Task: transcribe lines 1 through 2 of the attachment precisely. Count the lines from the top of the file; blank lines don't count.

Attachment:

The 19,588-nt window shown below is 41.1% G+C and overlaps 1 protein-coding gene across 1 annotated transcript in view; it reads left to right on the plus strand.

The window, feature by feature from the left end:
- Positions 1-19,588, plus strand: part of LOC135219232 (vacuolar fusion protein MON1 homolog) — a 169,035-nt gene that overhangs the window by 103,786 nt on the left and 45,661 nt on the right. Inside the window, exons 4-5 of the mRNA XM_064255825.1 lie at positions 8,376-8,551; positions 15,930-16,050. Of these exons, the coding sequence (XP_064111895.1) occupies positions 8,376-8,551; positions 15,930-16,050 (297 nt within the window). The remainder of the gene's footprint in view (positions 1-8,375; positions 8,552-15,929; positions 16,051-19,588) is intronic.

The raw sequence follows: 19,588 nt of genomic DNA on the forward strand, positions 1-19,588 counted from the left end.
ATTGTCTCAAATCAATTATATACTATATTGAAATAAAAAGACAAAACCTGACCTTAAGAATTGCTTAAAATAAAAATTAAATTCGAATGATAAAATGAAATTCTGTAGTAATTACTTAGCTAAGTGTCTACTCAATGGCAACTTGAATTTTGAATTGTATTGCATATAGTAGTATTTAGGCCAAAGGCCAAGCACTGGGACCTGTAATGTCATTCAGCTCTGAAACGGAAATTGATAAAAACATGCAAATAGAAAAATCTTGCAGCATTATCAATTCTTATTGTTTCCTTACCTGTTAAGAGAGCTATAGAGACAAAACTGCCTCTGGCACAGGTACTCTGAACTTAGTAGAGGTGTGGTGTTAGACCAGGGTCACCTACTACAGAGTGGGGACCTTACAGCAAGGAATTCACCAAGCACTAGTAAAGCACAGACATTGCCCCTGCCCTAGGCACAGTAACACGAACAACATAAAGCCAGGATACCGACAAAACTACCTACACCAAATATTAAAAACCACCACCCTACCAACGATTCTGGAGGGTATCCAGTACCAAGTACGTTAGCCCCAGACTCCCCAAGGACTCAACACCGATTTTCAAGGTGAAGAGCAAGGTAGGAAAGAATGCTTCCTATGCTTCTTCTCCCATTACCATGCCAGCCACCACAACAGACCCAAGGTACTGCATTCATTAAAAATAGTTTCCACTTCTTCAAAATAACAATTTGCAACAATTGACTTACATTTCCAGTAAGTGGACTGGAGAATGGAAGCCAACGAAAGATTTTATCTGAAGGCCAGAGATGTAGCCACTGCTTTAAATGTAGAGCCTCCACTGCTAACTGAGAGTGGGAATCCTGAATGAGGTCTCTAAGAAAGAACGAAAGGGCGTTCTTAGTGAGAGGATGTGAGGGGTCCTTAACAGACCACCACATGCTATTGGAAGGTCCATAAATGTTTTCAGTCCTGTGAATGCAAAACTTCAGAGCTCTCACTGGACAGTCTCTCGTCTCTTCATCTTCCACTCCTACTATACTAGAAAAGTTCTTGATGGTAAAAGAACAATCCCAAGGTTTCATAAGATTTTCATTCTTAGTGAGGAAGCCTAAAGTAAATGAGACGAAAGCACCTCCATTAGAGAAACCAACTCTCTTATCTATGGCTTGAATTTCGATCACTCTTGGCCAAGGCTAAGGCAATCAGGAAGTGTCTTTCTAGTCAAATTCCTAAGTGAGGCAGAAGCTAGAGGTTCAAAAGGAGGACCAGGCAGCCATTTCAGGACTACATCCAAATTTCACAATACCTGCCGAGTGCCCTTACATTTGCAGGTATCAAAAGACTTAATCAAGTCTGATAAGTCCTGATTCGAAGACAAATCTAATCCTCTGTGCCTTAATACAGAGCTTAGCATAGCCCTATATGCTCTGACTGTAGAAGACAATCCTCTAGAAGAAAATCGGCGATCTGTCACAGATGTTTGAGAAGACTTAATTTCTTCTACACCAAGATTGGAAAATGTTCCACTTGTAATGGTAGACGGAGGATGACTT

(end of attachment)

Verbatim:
The 19,588-nt window shown below is 41.1% G+C and overlaps 1 protein-coding gene across 1 annotated transcript in view; it reads left to right on the plus strand.

The window, feature by feature from the left end: